I knew this would never be a walk in the park. I knew that we would have troubles and hard days. I knew we would have hard hard times with our kids. Being with them day in and day out with no family to come to the rescue for a moment of silence or a quick break. I knew all of this. But when you are actually in it, can’t go anywhere, there is not really anything accessible close by for children, and so much more, it’s just tough. I find myself having some major cabin fever, and my former independent self is slowly dying away. I have had a few times this week that I just found my mind wandering. My happiness has been up and down, I have times when I’m way up and times when I’m emotionally down and drained. But as my mind wandered and I sat looking out my kitchen window at the people on the street below I saw a little girl walking with two younger children, one being an infant on her back and one holding her hand. She was maybe 7-10 years old, and there she was taking care of her two siblings, cousins, friends, who ever it was. A very young girl, walking with no adult (on a main road in the city) on a day that school was in session, not in school because her parent(s) would probably be at work until 9 that night selling in the market and she had to take care of her siblings. Reality struck. Here I was dreaming of our yard back at home and how I longed for a bigger outdoor space with grass for my kids to play, and this little girl is taking care of small children when she is still a child herself. Not in school, not in a comfortable air conditioned home, probably going to fetch water from the nearest community well. Shame on me.
Our happiness is like a colorful horse on a carousel. It can go up and down and up and down, and then the carousel slows and stops, where is your horse stuck? Up or down? Our happiness is ever changing because of the things around us. What we watch, listen to, everything. So finding contentment in the present is the only way to live, and live happily. Being content with everything and everyone in life, our family, our friends, our co-workers, where we are, live, what we are doing, our job, what we wear, eat, drink, EVERYTHING! If we can find contentment in those things than all will be ok. Contentment is stability. When you are stable you are better. A better parent, a better human being, a better wife/husband. Being content with everything we have here, right now, is how we are going to make this year successful. We think that certain things we miss back home are what made us happy, but really finding the contentment in the now, learning how to live without these things and still be content is the attitude we need to have. Focusing only on the good things in our lives and how we are abundantly blessed, and trying not to think of things we may lack. The only way we can do this successfully is constantly seeking God’s will. We must trust in Him. It’s been a hard week, and I have done a pretty crappy job, but I am promising to be better. To find contentment in all things.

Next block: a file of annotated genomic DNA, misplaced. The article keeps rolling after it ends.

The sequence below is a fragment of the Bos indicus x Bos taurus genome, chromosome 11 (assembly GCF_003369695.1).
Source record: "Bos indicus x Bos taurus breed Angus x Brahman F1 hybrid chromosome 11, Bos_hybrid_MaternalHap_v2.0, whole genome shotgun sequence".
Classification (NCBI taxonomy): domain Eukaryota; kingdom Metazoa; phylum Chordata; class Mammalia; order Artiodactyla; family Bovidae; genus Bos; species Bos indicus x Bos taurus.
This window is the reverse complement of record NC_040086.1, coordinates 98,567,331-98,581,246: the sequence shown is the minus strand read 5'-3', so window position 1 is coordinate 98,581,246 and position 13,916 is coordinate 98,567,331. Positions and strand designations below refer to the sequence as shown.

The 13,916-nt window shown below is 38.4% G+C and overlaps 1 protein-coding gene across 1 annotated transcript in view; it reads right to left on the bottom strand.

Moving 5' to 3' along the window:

Monday the 11th will mark 3 weeks we have been in Liberia. It feels like we have been here much longer than that, but not in a bad way because the days are literally flying by. The living here never stops. We never stop. Maybe this is just part of the adjustment phase, maybe it’s just getting use to life here, but it is non-stop. I am thankful that the boys school day is a little longer here. If it wasn’t I don’t think I’d be able to get anything done. Hopefully by the time they have their little summer break I’ll have that figured out a bit more. You’d think for a city and for a culture that does things at a leisurely pace it wouldn’t feel like this, but it’s exact opposite. It’s constant. So in times like that when we feel like we are moving a mile a minute we need days like last Sunday to reset and recharge as a family. We visited a beach about 30 minutes down the road. The beach was clean, the kids ran around, jumped the waves, ate some really good hummus, swam in the children’s pool, and just smiled big huge smiles the entire time we were there. We have realized in moments like that we are all going to be just fine. The days and times of struggle will come, maybe they will start to come more often or maybe after this adjustment phase it will get easier. Only time will tell. We are going to make it a point as a family to get out of the apartment complex on the weekends, visit an orphanage, or go to the beach, or do something so everyone can have some fun.